Some of the threats are focused on money – holding water systems hostage for ransom. In 2018, hackers launched a ransomware attack on Atlanta, encrypting city data and demanding a bitcoin payment worth $51,000. Employees with Atlanta’s water system were unable to turn on their computers or gain wireless internet access for about a week.
While ransomware attacks involving the water sector are not common, some have been “pretty significant,” according to Chuck Weissenborn, a regional manager at the cybersecurity company Dragos and co-chair of an infrastructure cyber committee at the National Defense Industrial Association.
Water systems can also be compromised as part of broader attacks that impact whole supply chains. Between October 2019 and December 2020, 73 water systems were attacked after Russian hackers breached the networks, systems, and data of thousands of organizations by injecting malicious code into widely-used software.
“We’re seeing more supply chain-focused attacks lately,” said Weissenborn.
Cyber attacks on water and wastewater systems could ripple through communities in many harmful ways, including disrupting fire-fighting capabilities, exercises at military bases, and life-saving work at medical facilities, according to a 2021 report prepared for the American Water Works Association written by Stockton.
Last year, the EPA’s Office of Inspector General reported that the rate of cyber attacks on water systems has skyrocketed in recent years. Between October 2006 and August 2013, the EPA recorded three such incidents, compared to 41 in the six years that followed, according to the report.
The actual number of attacks may be higher, according to Fixler, given that there is currently no requirement for utilities to report incidents. That is changing. Last March, President Biden signed the Cyber Incident Reporting for Critical Infrastructure Act of 2022 (CIRCIA), which mandates development of regulations that require 16 critical infrastructure sectors, including water and wastewater systems, to report cyber incidents and payments to ransomware attackers.
As part of the Biden Administration’s latest effort to address threats to the water sector, the EPA memorandum released in early March requires that states include cybersecurity as part of the “sanitary survey” they already use to evaluate physical vulnerabilities in local water systems. Currently, evaluations focus on security of physical structures; the new requirement will mandate that systems look for weaknesses in their operational technology.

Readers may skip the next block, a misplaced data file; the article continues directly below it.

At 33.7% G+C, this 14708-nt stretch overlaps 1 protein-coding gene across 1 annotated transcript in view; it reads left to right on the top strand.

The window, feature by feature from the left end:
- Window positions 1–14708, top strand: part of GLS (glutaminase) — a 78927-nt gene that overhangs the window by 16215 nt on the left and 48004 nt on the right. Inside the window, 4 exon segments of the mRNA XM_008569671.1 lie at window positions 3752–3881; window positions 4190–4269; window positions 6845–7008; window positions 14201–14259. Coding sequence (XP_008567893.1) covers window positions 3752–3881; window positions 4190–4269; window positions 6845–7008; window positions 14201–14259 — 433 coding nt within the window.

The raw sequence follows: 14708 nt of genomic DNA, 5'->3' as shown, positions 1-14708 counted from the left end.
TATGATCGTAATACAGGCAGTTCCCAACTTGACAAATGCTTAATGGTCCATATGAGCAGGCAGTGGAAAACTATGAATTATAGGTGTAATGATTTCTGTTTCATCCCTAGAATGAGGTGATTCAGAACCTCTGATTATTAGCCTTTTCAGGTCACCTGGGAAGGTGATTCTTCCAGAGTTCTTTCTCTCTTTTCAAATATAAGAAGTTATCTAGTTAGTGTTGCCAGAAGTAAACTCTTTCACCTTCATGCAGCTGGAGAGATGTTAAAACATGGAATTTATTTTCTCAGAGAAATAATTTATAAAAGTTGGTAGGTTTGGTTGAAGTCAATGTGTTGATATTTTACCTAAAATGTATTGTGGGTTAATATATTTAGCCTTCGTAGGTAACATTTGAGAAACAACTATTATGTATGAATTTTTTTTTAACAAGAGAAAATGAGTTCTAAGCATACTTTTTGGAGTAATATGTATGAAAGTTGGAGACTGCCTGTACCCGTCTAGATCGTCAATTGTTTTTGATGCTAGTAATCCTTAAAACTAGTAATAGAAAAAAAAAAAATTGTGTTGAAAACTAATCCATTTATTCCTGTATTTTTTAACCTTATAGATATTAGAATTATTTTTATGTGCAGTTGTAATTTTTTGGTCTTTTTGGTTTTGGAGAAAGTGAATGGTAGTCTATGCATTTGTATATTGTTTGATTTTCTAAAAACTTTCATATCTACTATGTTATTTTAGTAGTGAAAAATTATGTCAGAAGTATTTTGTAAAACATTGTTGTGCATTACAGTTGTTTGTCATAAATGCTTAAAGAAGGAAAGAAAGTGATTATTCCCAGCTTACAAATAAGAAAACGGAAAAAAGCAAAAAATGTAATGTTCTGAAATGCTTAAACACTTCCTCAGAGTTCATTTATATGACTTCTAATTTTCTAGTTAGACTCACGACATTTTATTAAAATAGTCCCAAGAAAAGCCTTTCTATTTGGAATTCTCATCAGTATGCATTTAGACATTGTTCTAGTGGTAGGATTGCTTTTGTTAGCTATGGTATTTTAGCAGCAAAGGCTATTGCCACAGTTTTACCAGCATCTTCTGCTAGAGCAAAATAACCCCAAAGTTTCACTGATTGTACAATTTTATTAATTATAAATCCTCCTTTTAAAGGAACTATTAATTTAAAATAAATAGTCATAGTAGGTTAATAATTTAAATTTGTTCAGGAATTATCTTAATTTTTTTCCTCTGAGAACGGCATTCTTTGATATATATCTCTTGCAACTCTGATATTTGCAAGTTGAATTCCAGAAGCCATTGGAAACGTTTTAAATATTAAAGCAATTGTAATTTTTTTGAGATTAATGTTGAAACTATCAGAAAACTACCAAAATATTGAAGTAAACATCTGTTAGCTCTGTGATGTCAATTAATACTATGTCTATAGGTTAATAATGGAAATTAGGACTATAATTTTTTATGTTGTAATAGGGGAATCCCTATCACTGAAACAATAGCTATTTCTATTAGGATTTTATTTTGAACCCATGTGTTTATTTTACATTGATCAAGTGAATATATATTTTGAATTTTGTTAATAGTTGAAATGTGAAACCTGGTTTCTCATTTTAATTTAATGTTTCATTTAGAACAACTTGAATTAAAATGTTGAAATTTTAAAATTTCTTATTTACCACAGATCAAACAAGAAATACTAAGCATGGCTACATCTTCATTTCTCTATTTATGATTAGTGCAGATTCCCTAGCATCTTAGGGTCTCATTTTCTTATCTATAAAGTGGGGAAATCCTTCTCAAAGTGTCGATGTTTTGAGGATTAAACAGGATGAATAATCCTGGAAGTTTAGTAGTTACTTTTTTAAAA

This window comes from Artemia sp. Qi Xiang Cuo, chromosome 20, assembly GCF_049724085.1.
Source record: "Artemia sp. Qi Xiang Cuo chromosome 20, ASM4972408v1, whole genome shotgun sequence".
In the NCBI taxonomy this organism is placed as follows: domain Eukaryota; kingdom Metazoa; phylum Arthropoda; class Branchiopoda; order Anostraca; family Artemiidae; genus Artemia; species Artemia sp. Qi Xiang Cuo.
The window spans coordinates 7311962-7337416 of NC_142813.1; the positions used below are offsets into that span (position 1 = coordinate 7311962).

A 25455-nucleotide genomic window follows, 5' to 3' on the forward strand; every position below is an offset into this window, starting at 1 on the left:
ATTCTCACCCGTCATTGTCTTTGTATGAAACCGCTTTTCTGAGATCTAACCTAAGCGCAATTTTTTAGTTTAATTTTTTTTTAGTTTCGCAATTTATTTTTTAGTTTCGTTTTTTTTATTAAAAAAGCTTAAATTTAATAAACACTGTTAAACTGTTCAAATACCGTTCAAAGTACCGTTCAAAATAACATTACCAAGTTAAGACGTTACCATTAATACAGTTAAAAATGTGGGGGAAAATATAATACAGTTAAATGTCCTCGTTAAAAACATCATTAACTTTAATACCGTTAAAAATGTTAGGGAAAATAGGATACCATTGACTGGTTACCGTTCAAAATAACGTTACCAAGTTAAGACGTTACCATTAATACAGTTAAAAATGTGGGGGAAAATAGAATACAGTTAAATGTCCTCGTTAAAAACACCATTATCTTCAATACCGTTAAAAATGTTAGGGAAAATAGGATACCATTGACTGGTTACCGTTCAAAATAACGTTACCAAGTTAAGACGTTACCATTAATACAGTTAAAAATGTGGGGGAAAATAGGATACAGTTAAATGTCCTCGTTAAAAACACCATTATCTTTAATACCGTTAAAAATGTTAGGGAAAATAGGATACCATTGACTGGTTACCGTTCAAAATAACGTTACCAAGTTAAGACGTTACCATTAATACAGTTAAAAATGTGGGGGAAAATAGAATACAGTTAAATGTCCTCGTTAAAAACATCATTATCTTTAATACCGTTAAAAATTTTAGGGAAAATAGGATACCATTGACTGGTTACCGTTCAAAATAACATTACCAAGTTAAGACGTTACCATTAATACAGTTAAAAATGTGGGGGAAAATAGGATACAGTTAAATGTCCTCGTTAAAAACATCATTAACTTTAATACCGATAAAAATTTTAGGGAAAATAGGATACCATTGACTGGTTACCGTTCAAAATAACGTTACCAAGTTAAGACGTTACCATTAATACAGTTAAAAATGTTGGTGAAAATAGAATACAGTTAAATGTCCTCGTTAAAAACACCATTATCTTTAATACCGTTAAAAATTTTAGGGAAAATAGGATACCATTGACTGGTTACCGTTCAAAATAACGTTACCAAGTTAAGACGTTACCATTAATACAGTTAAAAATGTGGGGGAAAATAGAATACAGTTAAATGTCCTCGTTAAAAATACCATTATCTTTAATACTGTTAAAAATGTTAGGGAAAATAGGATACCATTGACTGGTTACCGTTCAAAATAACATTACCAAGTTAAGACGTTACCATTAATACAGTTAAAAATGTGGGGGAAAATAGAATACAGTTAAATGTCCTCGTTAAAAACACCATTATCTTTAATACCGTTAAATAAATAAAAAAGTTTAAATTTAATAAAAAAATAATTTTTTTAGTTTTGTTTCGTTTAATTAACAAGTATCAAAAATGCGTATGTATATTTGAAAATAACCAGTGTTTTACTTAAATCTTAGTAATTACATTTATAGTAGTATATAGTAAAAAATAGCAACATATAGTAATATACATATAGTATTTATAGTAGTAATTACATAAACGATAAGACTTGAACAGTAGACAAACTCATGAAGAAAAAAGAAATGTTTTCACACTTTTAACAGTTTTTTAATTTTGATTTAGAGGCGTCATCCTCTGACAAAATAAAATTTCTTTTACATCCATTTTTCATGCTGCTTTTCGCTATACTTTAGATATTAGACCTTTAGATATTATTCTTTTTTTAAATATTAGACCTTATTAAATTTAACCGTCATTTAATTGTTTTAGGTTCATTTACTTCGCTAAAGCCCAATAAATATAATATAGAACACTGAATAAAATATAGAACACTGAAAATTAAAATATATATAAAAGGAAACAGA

Some cybersecurity experts view the measure as a welcome advance towards a more secure water sector.
“I really appreciate that approach because what they’re doing is they’re taking an existing process and figuring out a way to leverage it,” said Weissenborn. “This is obviously step one and it’s an important step in the right direction.”
But others worry that the EPA is taking a wrong turn by relying on sanitary surveys to assess cyber risks to water utilities. Some industry experts are concerned that information about cybersecurity vulnerabilities that is included in sanitary surveys could become public, said Fixler. Others say asking already overburdened water officials to evaluate cyber threats won’t garner the protection needed.
“My concern is that state water officials and their partners in industry already have their hands full, meeting basic water safety and purity requirements in an era of aging water infrastructure and persistent underinvestment in water pipes and other system components,” said Stockton.
“To ask those officials, many of whom have very little cyber expertise, to add cyber resilience to their portfolio is a very difficult way forward.”
“What we need is the establishment of industry-led cybersecurity standards to ensure that all utilities that are of a suitable size can meet these requirements and build nationwide resilience against attacks on the water sector,” he said.
(Featured Image: filtration ponds. Photo by Ivan Bandura on Unsplash.)